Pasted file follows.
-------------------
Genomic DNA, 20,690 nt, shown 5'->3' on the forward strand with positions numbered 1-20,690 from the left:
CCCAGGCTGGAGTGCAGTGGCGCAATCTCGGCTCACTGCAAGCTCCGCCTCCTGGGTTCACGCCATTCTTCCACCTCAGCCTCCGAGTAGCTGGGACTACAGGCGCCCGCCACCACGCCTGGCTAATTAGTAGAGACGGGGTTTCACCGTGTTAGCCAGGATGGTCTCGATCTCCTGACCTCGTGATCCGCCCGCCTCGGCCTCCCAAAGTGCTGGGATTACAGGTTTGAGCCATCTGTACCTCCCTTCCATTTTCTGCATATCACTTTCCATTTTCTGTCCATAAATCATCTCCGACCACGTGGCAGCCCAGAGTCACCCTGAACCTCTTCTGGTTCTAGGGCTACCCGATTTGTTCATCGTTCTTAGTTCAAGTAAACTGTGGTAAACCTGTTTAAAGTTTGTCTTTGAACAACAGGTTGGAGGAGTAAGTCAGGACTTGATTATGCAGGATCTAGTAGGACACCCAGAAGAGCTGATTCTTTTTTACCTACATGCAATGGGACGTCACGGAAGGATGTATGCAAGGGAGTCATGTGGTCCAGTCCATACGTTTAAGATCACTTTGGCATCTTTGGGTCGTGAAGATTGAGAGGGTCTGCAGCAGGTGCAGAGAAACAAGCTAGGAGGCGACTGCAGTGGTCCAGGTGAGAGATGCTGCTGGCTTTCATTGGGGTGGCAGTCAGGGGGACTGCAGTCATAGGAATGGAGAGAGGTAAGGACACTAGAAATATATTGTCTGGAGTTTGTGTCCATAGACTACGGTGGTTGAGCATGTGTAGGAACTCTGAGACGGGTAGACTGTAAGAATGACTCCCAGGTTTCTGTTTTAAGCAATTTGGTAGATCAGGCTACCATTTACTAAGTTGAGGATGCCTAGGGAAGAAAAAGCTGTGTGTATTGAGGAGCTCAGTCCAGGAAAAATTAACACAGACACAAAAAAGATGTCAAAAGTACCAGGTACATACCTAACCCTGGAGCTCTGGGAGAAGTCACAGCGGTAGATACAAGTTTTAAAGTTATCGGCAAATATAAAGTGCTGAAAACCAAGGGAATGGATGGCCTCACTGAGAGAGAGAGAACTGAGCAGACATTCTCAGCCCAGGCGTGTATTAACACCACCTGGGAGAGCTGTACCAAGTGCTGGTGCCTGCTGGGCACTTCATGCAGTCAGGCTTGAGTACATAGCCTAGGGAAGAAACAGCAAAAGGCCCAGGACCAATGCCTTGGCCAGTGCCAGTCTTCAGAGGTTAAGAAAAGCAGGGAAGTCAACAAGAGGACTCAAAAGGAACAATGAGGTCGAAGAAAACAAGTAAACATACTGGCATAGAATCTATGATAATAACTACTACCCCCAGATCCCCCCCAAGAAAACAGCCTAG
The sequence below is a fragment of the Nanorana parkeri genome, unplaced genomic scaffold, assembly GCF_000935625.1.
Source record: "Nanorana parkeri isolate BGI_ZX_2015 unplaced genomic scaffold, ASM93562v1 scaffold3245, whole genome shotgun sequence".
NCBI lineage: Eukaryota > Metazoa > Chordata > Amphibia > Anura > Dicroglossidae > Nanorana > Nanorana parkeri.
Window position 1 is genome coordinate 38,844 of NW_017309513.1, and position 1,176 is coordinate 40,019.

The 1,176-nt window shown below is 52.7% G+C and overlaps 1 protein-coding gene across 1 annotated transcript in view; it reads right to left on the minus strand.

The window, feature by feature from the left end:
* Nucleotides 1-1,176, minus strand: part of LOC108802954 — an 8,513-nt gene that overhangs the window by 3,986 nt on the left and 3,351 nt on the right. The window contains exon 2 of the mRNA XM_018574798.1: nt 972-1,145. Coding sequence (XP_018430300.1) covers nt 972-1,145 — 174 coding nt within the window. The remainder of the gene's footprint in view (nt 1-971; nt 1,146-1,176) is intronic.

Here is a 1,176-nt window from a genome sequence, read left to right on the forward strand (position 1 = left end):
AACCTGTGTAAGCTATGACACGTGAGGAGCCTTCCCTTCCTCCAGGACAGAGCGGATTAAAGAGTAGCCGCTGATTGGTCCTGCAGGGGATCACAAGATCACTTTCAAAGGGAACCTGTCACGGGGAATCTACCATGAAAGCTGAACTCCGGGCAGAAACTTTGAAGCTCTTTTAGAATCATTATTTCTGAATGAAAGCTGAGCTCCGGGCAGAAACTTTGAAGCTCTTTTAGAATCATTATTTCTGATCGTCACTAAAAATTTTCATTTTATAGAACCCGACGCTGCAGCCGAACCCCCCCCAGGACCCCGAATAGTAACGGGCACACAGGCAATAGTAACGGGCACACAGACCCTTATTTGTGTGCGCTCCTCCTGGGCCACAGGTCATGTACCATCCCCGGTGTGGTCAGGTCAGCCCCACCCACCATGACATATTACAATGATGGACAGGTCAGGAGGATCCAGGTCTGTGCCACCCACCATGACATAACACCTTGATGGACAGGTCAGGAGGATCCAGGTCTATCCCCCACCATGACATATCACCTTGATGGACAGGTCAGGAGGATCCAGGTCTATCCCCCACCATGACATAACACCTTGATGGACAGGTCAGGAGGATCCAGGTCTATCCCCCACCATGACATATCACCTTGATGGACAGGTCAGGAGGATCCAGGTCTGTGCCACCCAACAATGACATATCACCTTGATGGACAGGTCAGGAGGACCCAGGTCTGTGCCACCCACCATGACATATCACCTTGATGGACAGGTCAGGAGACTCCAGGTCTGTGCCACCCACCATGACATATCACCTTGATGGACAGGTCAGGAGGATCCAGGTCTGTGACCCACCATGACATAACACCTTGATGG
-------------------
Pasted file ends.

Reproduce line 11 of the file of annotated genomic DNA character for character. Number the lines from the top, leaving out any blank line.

AACCTGTGTAAGCTATGACACGTGAGGAGCCTTCCCTTCCTCCAGGACAGAGCGGATTAAAGAGTAGCCGCTGATTGGTCCTGCAGGGGATCACAAGATCACTTTCAAAGGGAACCTGTCACGGGGAATCTACCATGAAAGCTGAACTCCGGGCAGAAACTTTGAAGCTCTTTTAGAATCATTATTTCTGAATGAAAGCTGAGCTCCGGGCAGAAACTTTGAAGCTCTTTTAGAATCATTATTTCTGATCGTCACTAAAAATTTTCATTTTATAGAACCCGACGCTGCAGCCGAACCCCCCCCAGGACCCCGAATAGTAACGGGCACACAGGCAATAGTAACGGGCACACAGACCCTTATTTGTGTGCGCTCCTCCTGGGCCACAGGTCATGTACCATCCCCGGTGTGGTCAGGTCAGCCCCACCCACCATGACATATTACAATGATGGACAGGTCAGGAGGATCCAGGTCTGTGCCACCCACCATGACATAACACCTTGATGGACAGGTCAGGAGGATCCAGGTCTATCCCCCACCATGACATATCACCTTGATGGACAGGTCAGGAGGATCCAGGTCTATCCCCCACCATGACATAACACCTTGATGGACAGGTCAGGAGGATCCAGGTCTATCCCCCACCATGACATATCACCTTGATGGACAGGTCAGGAGGATCCAGGTCTGTGCCACCCAACAATGACATATCACCTTGATGGACAGGTCAGGAGGACCCAGGTCTGTGCCACCCACCATGACATATCACCTTGATGGACAGGTCAGGAGACTCCAGGTCTGTGCCACCCACCATGACATATCACCTTGATGGACAGGTCAGGAGGATCCAGGTCTGTGACCCACCATGACATAACACCTTGATGG